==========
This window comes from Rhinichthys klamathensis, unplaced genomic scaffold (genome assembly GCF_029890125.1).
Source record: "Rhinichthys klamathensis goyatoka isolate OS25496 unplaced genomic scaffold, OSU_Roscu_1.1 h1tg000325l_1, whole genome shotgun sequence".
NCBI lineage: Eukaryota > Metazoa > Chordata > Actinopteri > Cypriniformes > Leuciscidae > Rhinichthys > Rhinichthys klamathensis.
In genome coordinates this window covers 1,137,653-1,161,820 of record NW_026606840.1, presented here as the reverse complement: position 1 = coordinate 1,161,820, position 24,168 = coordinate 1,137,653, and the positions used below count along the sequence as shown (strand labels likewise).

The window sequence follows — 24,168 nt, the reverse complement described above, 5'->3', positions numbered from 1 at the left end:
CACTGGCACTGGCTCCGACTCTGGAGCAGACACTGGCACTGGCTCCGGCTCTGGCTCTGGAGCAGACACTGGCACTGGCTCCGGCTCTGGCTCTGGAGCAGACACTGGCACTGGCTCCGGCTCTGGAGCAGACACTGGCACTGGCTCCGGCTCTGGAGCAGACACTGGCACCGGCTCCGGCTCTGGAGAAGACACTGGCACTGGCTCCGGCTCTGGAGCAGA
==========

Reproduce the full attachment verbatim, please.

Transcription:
This window comes from Rhinichthys klamathensis, unplaced genomic scaffold (genome assembly GCF_029890125.1).
Source record: "Rhinichthys klamathensis goyatoka isolate OS25496 unplaced genomic scaffold, OSU_Roscu_1.1 h1tg000325l_1, whole genome shotgun sequence".
NCBI lineage: Eukaryota > Metazoa > Chordata > Actinopteri > Cypriniformes > Leuciscidae > Rhinichthys > Rhinichthys klamathensis.
In genome coordinates this window covers 1,137,653-1,161,820 of record NW_026606840.1, presented here as the reverse complement: position 1 = coordinate 1,161,820, position 24,168 = coordinate 1,137,653, and the positions used below count along the sequence as shown (strand labels likewise).

The window sequence follows — 24,168 nt, the reverse complement described above, 5'->3', positions numbered from 1 at the left end:
CACTGGCACTGGCTCCGACTCTGGAGCAGACACTGGCACTGGCTCCGGCTCTGGCTCTGGAGCAGACACTGGCACTGGCTCCGGCTCTGGCTCTGGAGCAGACACTGGCACTGGCTCCGGCTCTGGAGCAGACACTGGCACTGGCTCCGGCTCTGGAGCAGACACTGGCACCGGCTCCGGCTCTGGAGAAGACACTGGCACTGGCTCCGGCTCTGGAGCAGA